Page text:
Female bottlenose dolphins attained sexual maturity at a young age in this North Sea population—from as early as five years with a minimum age of six at first reproduction. The estimated IBI of 3.8 years was comparable to that recorded in other Tursiops populations (e.g. [20, 2225]), although Fruet et al. [19] reported shorter IBIs (3.3 years, mode of 2) for animals from the southwest Atlantic. Low IBIs between 2 and 2.25 years were also observed in three females with surviving calves in the present study. One female (ID#065), for example, produced four successive calves in a row with just a two-year interval between each birth. In primate species, lowered IBIs are reported for females receiving supplementary care for their offspring from other group members (e.g. [2627]) which may also be relevant in group-living cetaceans (e.g. [28]). In the present study, however, the lowest IBIs were typically observed in females experiencing early calf loss. Conversely, the longest intervals were observed in ageing females presumed to be approaching reproductive senescence. In addition, significantly higher IBIs were observed between surviving first and second-born calves in young mothers, presumably reflecting the high energetic cost incurred in first calf production. Inevitably, a trade-off must exist between growth and reproduction in young females [29], and as such the observed intervals provided a comparative measure of the individual cost of reproduction and the level of investment made between females.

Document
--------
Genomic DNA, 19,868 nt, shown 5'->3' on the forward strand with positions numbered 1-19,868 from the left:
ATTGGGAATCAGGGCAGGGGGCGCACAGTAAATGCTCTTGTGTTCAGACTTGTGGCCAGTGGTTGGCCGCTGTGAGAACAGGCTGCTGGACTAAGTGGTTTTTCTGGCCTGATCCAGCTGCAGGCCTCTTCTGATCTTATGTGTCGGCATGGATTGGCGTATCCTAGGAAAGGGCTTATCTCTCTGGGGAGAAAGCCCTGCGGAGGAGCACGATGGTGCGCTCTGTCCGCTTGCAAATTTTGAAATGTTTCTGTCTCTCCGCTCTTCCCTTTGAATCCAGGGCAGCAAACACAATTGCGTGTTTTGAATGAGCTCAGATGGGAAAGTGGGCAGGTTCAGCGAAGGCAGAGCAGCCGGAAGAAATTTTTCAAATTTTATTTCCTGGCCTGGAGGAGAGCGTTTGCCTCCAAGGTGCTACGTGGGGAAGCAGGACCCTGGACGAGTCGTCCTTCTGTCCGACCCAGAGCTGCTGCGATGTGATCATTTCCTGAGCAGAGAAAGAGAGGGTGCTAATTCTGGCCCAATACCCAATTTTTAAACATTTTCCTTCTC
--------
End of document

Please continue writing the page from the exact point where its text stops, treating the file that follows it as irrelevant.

At 83%, the survival rate of calves in the present study was similar to that observed in other long-term bottlenose dolphin studies (e.g. 81% in Sarasota Bay, USA [30]; 86% in Doubtful Sound, New Zealand [31]). Of all known mortalities, however, more than 45% were attributed to primiparous females in the present study. In birth pulse communities (e.g. [1920, 32]), the timing of births is thought to be crucially important for the survival of calves. However, a recent study by Cheney et al. [33] concluded that calf length, rather than birth month, was the best predictor of first-year survival in the MF study population. Smaller females invariably produce smaller offspring (e.g. [34]) which might have implications for thermoregulatory-related stress in undersized calves. On the other hand, larger females probably have greater resources to invest in their young during embryonic and/or post-natal development (e.g. [35]) or may simply be better at foraging. According to Krützen et al. (2004) [36], young females are also more susceptible to paternal inbreeding, which may result in reduced genetic fitness [37], whilst the calves of less experienced mothers are potentially most vulnerable to infanticidal attack [38]. A disproportionately high maternal transfer of accumulated polychlorinated hydrocarbons (PCBs) is also noted in primiparous females [3940], with links having been documented between perinatal PCB exposure and brain cell damage [41], thyroid inhibition [42] and immunosuppression [43], which might further account for the low survival rate of first-born calves recorded in the present study.